Unfortunately, Williams couldn't produce at either tackle spot, and an attempt to convert him to other positions failed drastically.
He did get his chance at redemption in 2009 with the Washington Redskins, but showed up tipping the scales at 410 pounds. He actually played well before a blood clot forced him out of football in 2011, and ended his comeback attempt before it started.
Drafted: Chicago Bears, 1995, Round 1, Pick 21.
Rashaan Salaam had one of the greatest seasons for a collegiate running back in 1994, and many thought he would continue to dominate when he moved to Sundays.
That never happened.
Salaam had a great rookie season with the Bears, rushing for over 1,000 yards and 10 touchdowns. After that he was hit by inconsistencies and injuries, and was out of town within three years.
Following that he had stints in the XFL, and almost made it back to the NFL with the San Francisco 49ers. He ended his professional career with a lackluster performance in the CFL, which saw him get suspended in 2004, solidifying his spot as a huge bust.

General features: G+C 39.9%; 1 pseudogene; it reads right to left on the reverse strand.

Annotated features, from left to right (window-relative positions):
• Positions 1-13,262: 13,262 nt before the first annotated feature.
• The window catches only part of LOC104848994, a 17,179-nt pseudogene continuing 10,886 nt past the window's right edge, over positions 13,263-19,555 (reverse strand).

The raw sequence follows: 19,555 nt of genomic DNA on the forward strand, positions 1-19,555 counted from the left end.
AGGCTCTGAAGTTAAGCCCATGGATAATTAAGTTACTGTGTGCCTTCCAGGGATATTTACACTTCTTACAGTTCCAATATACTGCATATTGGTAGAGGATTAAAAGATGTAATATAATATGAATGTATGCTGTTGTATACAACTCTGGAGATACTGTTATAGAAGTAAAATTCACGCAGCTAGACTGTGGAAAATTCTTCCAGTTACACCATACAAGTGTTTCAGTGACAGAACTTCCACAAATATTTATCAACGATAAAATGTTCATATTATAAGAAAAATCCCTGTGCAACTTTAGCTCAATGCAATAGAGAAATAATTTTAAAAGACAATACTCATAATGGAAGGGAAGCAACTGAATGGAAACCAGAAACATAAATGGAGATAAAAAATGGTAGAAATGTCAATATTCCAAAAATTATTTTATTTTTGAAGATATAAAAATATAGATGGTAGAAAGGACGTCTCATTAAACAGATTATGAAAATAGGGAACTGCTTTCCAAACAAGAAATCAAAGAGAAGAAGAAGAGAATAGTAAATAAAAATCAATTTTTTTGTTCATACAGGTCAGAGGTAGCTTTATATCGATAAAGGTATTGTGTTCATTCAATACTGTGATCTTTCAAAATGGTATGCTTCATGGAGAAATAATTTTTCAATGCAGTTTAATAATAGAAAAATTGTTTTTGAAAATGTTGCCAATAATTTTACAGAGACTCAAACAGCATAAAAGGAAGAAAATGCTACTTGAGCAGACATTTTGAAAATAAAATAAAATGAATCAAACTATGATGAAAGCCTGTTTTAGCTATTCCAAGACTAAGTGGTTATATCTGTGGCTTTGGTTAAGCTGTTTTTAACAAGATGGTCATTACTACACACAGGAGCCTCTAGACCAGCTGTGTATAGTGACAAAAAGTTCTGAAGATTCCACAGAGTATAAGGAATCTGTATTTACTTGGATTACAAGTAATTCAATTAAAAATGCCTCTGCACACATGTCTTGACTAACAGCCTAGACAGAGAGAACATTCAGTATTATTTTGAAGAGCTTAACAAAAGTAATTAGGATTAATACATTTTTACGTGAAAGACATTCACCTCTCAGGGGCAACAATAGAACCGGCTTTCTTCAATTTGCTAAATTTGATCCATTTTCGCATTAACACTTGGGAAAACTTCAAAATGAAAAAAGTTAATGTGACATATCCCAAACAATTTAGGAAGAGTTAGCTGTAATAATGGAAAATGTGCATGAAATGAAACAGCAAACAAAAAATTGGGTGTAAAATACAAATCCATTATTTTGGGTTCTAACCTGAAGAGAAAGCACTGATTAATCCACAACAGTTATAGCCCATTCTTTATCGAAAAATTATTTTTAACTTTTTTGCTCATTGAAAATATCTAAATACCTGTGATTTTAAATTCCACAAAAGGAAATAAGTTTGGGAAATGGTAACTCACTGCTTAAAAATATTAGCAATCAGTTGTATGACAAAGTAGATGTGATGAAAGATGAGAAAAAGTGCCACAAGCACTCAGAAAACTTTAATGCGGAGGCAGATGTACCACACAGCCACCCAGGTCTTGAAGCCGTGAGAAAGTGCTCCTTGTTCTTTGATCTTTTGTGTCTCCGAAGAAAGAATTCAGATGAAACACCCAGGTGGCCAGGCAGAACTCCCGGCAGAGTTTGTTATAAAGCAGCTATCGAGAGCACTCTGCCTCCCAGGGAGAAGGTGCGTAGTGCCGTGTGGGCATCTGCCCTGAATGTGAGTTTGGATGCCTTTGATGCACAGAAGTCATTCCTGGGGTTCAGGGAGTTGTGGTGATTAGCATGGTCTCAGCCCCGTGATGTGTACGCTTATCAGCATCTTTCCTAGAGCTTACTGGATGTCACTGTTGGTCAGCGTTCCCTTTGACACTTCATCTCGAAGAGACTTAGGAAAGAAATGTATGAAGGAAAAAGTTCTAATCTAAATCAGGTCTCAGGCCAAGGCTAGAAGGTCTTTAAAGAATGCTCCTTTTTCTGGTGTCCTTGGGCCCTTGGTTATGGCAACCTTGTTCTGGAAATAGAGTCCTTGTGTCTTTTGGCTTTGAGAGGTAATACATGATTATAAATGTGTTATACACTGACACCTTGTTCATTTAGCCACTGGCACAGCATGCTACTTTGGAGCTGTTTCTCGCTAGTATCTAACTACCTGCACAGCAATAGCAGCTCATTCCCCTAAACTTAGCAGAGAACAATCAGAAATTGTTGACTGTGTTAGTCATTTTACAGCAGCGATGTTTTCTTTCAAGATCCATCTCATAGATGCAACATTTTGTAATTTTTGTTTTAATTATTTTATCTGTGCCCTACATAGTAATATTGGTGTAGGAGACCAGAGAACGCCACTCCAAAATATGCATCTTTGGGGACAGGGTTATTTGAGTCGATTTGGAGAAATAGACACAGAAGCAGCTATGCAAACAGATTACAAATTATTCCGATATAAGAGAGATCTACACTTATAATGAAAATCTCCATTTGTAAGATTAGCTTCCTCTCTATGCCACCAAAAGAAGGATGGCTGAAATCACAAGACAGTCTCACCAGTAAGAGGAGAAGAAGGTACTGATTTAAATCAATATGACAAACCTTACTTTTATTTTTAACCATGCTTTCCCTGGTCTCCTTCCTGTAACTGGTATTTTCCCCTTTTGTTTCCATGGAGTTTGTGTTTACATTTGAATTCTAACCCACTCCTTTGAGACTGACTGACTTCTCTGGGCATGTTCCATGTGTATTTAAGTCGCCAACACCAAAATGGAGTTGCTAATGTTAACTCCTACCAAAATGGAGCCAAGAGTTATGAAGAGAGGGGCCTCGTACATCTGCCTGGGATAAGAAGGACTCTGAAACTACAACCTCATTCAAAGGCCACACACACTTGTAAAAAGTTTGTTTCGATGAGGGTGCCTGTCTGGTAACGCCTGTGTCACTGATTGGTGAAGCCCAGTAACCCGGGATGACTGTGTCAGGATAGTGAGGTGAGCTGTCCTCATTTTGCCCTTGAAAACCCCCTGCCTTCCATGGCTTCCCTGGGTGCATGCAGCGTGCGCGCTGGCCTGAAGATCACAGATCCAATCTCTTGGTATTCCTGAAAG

Drafted: Indianapolis Colts, 1994, Round 1, Pick 5.
Trev Alberts is possibly the best linebacker to ever play for the Nebraska Cornhuskers.
Needless to say, expectations were high for 1994's fifth overall pick. Sadly, those expectations were never reached.
Alberts had difficulty learning to play the Colts defense, and was hit by constant injuries that shortened his career greatly. When it was all said and done, he racked up four sacks in three years.
That's a far cry from his national championship game performance, in which he sacked Heisman trophy winner Charlie Ward three times while playing with a cast on his arm. Simply said, Alberts was a gigantic bust in the NFL.
Drafted: St. Louis Rams, 1996, Round 1, Pick 6.
Lawrence Phillips was a phenomenal talent, who also brought along huge character concerns. For some reason, the Rams decided to overlook that and make him the sixth pick in the 1996 draft.
In fact, they traded away Jerome Bettis to get the highly-touted Cornhusker. That's a decision they definitely wish they could have back.
Phillips' first two years saw him produce solid play on the field, but he also served 23 days in jail for various crimes. After those two years, the Rams were fed up and cut the young back.
He would get his second chance with the San Francisco 49ers, but neither his off-field problems nor his on-field play were up to expectations. He was quickly back out of the league and forced to play in the CFL.
His problems didn't stop there, as he was sentenced to 31 years in prison in 2009. A fellow inmate stabbed him in 2011, and, if anyone doubted his bust status before then, he locked up his spot atop these rankings.